What you need to know:
- Speaking during a fact-finding tour of AfDB-funded projects, Mr Amos Cheptoo, the AfDB Uganda executive director, said UDB has over the years developed capacity to absorb money as well as managing loans, especially to small and medium enterprises that impact real growth.
The African Development Bank has said Uganda Development Bank (UDB) has now built enough capacity through which it can manage onward lending to sectors that impact the wider economy.
Speaking during a fact-finding tour of AfDB-funded projects, Mr Amos Cheptoo, the AfDB Uganda executive director, said UDB has over the years developed capacity to absorb money as well as managing loans, especially to small and medium enterprises that impact real growth.
This was during a tour of the Afroplast Factory in Luzira, Kampala, one of the projects that benefited from AfDB’s $20m that had been advanced to SMEs through UDB.
“We are happy with UDB’s performance because we gave them $20m as capital to lend to SMEs and all of it has been lent out to increase investments,” Mr Cheptoo said, noting that AfDB has been partnering with development banks across Africa through which money is channeled to SMEs.
AfDB, he said, has been partnering with such banks to support growth as it concentrates on larger projects such as infrastructure and roads that impact the national economy.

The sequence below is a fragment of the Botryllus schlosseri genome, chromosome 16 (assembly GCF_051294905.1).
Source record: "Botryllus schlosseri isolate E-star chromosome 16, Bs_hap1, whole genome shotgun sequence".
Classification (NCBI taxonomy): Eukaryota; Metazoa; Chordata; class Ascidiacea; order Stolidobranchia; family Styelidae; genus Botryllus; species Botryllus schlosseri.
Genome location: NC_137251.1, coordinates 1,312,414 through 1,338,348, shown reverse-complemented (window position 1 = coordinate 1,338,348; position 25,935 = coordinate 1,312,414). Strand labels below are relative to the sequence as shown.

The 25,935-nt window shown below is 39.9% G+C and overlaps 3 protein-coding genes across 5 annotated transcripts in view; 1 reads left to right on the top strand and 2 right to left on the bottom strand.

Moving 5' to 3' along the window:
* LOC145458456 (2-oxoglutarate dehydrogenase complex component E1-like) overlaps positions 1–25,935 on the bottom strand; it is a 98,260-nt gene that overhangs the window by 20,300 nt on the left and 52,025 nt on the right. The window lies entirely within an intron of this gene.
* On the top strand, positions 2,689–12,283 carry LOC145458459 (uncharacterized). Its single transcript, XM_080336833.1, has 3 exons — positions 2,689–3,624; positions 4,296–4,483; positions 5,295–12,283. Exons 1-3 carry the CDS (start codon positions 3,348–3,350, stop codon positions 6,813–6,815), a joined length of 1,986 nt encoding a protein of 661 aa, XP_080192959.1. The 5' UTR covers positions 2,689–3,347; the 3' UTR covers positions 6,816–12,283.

The partnerships, Mr Cheptoo said, was the only way through which SMEs can access patient capital that is repaid over a longer period of time at low interest rates.
Mr Cheptoo, who was in the country for a week-long tour, visited the Luzira based Afroplast Enterprises, which manufactures packaging materials.
Mr Mahamoud Andama, the UDB director investments, said Afroplast Enterprises had been advanced $5m of $20m to buy modern equipment to improve on its production capacity.
“This is money we got in the last six months. $5m was for SMEs and $15m for large enterprises. We wish we could get an additional $50m, we would be able to absorb it within a year,” he said.
Mr V. M Shah, the Afroplast Enterprises chairman, said the money had afforded them an opportunity to improve production, which has now grown to 1.5 tonnes of plastic and packaging materials per day.
The plastics, which are mainly used for agro processed packaging, is sold locally and some exported to DR Congo and South Sudan.